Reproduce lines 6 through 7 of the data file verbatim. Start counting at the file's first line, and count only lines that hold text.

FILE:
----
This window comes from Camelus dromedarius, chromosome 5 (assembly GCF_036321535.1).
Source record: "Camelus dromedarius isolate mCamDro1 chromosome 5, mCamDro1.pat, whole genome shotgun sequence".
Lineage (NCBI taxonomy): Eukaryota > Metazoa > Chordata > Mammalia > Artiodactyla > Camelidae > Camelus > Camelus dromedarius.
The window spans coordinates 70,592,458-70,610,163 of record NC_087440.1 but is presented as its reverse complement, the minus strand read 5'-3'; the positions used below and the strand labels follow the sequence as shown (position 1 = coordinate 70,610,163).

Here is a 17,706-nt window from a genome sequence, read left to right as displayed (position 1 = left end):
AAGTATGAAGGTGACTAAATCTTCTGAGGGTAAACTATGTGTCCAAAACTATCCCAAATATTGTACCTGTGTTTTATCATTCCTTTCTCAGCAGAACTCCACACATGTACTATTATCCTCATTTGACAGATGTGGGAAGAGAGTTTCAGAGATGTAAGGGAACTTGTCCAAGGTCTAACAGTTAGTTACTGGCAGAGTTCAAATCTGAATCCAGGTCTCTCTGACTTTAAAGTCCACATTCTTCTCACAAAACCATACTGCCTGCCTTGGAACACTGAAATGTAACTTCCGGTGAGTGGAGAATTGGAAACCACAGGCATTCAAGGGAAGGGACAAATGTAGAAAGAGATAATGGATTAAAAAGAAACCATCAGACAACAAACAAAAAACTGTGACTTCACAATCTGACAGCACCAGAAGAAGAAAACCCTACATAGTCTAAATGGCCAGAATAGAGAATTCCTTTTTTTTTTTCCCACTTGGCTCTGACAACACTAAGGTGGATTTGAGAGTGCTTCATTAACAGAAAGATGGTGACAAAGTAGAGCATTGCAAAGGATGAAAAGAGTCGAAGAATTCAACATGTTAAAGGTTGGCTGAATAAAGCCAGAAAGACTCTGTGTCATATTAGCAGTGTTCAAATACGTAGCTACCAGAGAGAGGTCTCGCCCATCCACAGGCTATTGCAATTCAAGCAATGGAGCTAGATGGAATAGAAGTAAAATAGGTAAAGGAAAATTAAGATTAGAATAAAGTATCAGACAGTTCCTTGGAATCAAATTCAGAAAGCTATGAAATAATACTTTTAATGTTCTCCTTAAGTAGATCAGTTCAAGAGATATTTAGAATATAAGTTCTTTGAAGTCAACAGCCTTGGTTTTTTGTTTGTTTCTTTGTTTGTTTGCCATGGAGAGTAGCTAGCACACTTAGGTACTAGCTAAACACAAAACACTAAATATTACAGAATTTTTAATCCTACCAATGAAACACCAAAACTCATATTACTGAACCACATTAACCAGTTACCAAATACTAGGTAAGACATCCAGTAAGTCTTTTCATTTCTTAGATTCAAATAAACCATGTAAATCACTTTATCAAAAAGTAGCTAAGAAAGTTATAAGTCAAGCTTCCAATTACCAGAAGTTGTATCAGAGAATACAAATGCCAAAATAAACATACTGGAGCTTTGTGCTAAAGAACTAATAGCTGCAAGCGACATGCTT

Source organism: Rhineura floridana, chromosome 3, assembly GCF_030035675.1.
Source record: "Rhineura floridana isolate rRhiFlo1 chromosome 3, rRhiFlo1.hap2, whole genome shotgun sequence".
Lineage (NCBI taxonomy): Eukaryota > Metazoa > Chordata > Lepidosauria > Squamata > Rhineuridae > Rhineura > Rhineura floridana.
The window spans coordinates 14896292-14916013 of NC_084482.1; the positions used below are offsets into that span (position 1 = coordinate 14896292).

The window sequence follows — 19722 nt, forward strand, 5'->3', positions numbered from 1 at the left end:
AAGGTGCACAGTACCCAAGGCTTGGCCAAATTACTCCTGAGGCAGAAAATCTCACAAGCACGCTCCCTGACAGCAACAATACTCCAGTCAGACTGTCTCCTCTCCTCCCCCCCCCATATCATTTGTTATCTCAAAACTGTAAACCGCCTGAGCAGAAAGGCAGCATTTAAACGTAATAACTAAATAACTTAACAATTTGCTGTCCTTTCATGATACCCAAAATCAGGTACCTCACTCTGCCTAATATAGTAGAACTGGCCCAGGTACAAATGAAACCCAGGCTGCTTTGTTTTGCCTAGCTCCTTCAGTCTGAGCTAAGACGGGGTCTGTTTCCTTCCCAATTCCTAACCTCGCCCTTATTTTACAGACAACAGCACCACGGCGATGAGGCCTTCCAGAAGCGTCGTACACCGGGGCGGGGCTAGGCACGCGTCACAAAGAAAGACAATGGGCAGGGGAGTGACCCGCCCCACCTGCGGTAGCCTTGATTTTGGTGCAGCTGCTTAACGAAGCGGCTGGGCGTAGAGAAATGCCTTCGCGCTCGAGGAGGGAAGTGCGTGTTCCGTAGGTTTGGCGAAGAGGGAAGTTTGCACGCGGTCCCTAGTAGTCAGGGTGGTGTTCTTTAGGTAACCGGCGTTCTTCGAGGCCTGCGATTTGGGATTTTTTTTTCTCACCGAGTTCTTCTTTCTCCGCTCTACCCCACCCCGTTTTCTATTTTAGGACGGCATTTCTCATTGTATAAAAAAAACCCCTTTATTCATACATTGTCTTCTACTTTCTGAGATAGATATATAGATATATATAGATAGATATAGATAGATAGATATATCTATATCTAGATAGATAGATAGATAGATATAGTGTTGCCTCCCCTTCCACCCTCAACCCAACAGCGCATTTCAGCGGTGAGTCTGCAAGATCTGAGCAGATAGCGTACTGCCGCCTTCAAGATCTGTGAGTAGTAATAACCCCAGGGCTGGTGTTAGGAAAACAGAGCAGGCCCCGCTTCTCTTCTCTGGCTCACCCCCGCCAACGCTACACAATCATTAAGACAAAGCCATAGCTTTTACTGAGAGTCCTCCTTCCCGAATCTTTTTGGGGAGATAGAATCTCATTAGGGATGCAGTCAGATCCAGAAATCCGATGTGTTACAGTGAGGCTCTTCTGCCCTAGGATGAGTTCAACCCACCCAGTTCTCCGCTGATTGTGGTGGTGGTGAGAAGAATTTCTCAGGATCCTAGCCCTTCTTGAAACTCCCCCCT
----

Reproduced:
AAGTATGAAGGTGACTAAATCTTCTGAGGGTAAACTATGTGTCCAAAACTATCCCAAATATTGTACCTGTGTTTTATCATTCCTTTCTCAGCAGAACTCCACACATGTACTATTATCCTCATTTGACAGATGTGGGAAGAGAGTTTCAGAGATGTAAGGGAACTTGTCCAAGGTCTAACAGTTAGTTACTGGCAGAGTTCAAATCTGAATCCAGGTCTCTCTGACTTTAAAGTCCACATTCTTCTCACAAAACCATACTGCCTGCCTTGGAACACTGAAATGTAACTTCCGGTGAGTGGAGAATTGGAAACCACAGGCATTCAAGGGAAGGGACAAATGTAGAAAGAGATAATGGATTAAAAAGAAACCATCAGACAACAAACAAAAAACTGTGACTTCACAATCTGACAGCACCAGAAGAAGAAAACCCTACATAGTCTAAATGGCCAGAATAGAGAATTCCTTTTTTTTTTTCCCACTTGGCTCTGACAACACTAAGGTGGATTTGAGAGTGCTTCATTAACAGAAAGATGGTGACAAAGTAGAGCATTGCAAAGGATGAAAAGAGTCGAAGAATTCAACATGTTAAAGGTTGGCTGAATAAAGCCAGAAAGACTCTGTGTCATATTAGCAGTGTTCAAATACGTAGCTACCAGAGAGAGGTCTCGCCCATCCACAGGCTATTGCAATTCAAGCAATGGAGCTAGATGGAATAGAAGTAAAATAGGTAAAGGAAAATTAAGATTAGAATAAAGTATCAGACAGTTCCTTGGAATCAAATTCAGAAAGCTATGAAATAATACTTTTAATGTTCTCCTTAAGTAGATCAGTTCAAGAGATATTTAGAATATAAGTTCTTTGAAGTCAACAGCCTTGGTTTTTTGTTTGTTTCTTTGTTTGTTTGCCATGGAGAGTAGCTAGCACACTTAGGTACTAGCTAAACACAAAACACTAAATATTACAGAATTTTTAATCCTACCAATGAAACACCAAAACTCATATTACTGAACCACATTAACCAGTTACCAAATACTAGGTAAGACATCCAGTAAGTCTTTTCATTTCTTAGATTCAAATAAACCATGTAAATCACTTTATCAAAAAGTAGCTAAGAAAGTTATAAGTCAAGCTTCCAATTACCAGAAGTTGTATCAGAGAATACAAATGCCAAAATAAACATACTGGAGCTTTGTGCTAAAGAACTAATAGCTGCAAGCGACATGCTT

Source organism: Rhineura floridana, chromosome 3, assembly GCF_030035675.1.